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A nationally known, multimillionaire Harvard graduate is providing much of the anonymous financial backing for Samuel P. Coffman's $7.6 million bid and $100 million development plans for the Bennett St. MTA Yards.
The mysterious financier, who has been identified as a member of an extremely wealthy and well-known Harvard family from outside the Boston area, is remaining anonymous because he does not want to be discovered as bidding against Harvard. Five additional, but apparently lesser backers may also be behind Coffman.
According to Coffman, "the man is an alumnus intimately related to the University, a man above Marshall Field in financial stature." Coffman claimed "there is no man in Boston who could raise the kind of money I am talking about; development plans will run into $100 million."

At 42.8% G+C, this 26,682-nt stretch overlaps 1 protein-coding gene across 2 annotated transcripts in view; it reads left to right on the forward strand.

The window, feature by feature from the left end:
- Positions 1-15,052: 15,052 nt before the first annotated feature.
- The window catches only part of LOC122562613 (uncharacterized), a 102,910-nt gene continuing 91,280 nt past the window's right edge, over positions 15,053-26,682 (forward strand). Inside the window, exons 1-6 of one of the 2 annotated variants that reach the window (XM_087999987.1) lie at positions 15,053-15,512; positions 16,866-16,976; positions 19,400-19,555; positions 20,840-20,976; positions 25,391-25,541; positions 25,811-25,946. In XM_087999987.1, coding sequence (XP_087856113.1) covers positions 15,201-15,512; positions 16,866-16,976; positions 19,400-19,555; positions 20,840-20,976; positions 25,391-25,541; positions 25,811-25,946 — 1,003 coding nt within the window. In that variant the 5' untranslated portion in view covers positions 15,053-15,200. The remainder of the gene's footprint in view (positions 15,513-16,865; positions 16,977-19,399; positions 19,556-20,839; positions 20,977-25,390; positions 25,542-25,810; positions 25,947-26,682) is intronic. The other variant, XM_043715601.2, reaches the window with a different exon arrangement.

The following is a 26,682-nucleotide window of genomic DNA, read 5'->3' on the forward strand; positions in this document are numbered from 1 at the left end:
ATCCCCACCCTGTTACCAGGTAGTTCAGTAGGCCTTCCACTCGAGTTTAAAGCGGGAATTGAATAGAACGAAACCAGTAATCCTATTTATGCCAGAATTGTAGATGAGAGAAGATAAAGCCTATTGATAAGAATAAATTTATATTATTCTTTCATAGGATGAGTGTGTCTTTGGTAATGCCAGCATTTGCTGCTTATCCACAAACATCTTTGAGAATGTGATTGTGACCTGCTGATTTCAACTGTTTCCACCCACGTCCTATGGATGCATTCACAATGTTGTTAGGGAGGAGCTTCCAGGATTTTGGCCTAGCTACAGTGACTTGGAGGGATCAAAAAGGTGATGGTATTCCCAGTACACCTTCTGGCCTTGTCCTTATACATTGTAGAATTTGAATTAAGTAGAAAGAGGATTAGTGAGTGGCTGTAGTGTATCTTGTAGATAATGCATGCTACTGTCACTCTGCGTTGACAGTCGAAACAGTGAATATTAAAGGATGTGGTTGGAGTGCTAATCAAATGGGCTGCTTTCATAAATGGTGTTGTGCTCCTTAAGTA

Board Will Not Demand Information
"If I could disclose the backer there would be no question of my getting the bid," Coffman added. So far Coffman has refused to disclose his financial support to the MTA Board of Directors who must decide on a buyer. However, according to MTA officials, the Board will not necessarily demand such information before reaching their decision.
Coffman's bid of $2 million plus at least $5.6 million in relocation costs for the MTA is more than $2 million higher than Harvard's $5,010,000 bid. However, the MTA Board is not bound to accept the highest bid. Many sources feel that Coffman's high bid will not be accepted since the MTA cannot be sure that his development plans are fully responsible.
Reportedly, Coffman has been negotiating with a large discount house. Other Coffman plans include a Howard Johnson restaurant and motel, apartment and office buildings and a mammoth underground garage. Such plans would involve a zoning change from the Cam- bridge Zoning Board.
In other developments, the MTA put an additional 61,000 square feet of Bennett St. land up for sale. The additional land forms a strip down the center of the Yards. MTA officials expect both Coffman and Harvard to raise their bids for the new land. The new land offer could be seen as an effort by the MTA to force Harvard to raise its bid
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